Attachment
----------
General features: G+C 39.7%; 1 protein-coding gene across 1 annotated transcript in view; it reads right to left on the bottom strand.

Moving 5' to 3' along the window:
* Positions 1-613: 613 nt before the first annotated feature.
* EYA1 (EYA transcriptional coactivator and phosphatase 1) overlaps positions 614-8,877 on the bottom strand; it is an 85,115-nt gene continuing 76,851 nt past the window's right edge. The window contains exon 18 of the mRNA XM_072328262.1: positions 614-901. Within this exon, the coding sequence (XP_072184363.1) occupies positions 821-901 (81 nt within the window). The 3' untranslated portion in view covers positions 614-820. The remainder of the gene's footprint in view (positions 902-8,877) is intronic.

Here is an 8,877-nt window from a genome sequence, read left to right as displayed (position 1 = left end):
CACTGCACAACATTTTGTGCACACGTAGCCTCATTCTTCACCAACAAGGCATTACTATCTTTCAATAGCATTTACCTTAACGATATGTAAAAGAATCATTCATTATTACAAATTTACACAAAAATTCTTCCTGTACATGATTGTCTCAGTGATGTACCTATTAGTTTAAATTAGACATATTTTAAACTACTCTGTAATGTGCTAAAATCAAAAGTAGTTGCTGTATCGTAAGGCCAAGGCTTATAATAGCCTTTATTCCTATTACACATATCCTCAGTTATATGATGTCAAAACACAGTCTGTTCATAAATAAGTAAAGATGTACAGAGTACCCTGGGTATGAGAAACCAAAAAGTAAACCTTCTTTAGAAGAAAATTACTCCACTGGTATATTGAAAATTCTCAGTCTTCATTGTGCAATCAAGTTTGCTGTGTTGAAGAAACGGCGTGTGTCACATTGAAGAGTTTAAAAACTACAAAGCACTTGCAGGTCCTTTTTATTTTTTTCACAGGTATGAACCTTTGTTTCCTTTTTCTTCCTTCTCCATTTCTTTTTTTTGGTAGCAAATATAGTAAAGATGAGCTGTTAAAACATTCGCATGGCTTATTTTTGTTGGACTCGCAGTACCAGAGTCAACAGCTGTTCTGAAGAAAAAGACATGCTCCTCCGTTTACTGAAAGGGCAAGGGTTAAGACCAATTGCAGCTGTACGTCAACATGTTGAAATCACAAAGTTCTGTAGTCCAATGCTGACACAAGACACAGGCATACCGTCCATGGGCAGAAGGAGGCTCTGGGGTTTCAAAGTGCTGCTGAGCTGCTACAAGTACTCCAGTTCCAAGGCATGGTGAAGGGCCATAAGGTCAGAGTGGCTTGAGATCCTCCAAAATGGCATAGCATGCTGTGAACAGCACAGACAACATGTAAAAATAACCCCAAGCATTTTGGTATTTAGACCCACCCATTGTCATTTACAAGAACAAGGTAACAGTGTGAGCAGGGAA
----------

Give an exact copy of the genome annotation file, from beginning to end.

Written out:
General features: G+C 39.7%; 1 protein-coding gene across 1 annotated transcript in view; it reads right to left on the bottom strand.

Moving 5' to 3' along the window:
* Positions 1-613: 613 nt before the first annotated feature.
* EYA1 (EYA transcriptional coactivator and phosphatase 1) overlaps positions 614-8,877 on the bottom strand; it is an 85,115-nt gene continuing 76,851 nt past the window's right edge. The window contains exon 18 of the mRNA XM_072328262.1: positions 614-901. Within this exon, the coding sequence (XP_072184363.1) occupies positions 821-901 (81 nt within the window). The 3' untranslated portion in view covers positions 614-820. The remainder of the gene's footprint in view (positions 902-8,877) is intronic.

Here is an 8,877-nt window from a genome sequence, read left to right as displayed (position 1 = left end):
CACTGCACAACATTTTGTGCACACGTAGCCTCATTCTTCACCAACAAGGCATTACTATCTTTCAATAGCATTTACCTTAACGATATGTAAAAGAATCATTCATTATTACAAATTTACACAAAAATTCTTCCTGTACATGATTGTCTCAGTGATGTACCTATTAGTTTAAATTAGACATATTTTAAACTACTCTGTAATGTGCTAAAATCAAAAGTAGTTGCTGTATCGTAAGGCCAAGGCTTATAATAGCCTTTATTCCTATTACACATATCCTCAGTTATATGATGTCAAAACACAGTCTGTTCATAAATAAGTAAAGATGTACAGAGTACCCTGGGTATGAGAAACCAAAAAGTAAACCTTCTTTAGAAGAAAATTACTCCACTGGTATATTGAAAATTCTCAGTCTTCATTGTGCAATCAAGTTTGCTGTGTTGAAGAAACGGCGTGTGTCACATTGAAGAGTTTAAAAACTACAAAGCACTTGCAGGTCCTTTTTATTTTTTTCACAGGTATGAACCTTTGTTTCCTTTTTCTTCCTTCTCCATTTCTTTTTTTTGGTAGCAAATATAGTAAAGATGAGCTGTTAAAACATTCGCATGGCTTATTTTTGTTGGACTCGCAGTACCAGAGTCAACAGCTGTTCTGAAGAAAAAGACATGCTCCTCCGTTTACTGAAAGGGCAAGGGTTAAGACCAATTGCAGCTGTACGTCAACATGTTGAAATCACAAAGTTCTGTAGTCCAATGCTGACACAAGACACAGGCATACCGTCCATGGGCAGAAGGAGGCTCTGGGGTTTCAAAGTGCTGCTGAGCTGCTACAAGTACTCCAGTTCCAAGGCATGGTGAAGGGCCATAAGGTCAGAGTGGCTTGAGATCCTCCAAAATGGCATAGCATGCTGTGAACAGCACAGACAACATGTAAAAATAACCCCAAGCATTTTGGTATTTAGACCCACCCATTGTCATTTACAAGAACAAGGTAACAGTGTGAGCAGGGAA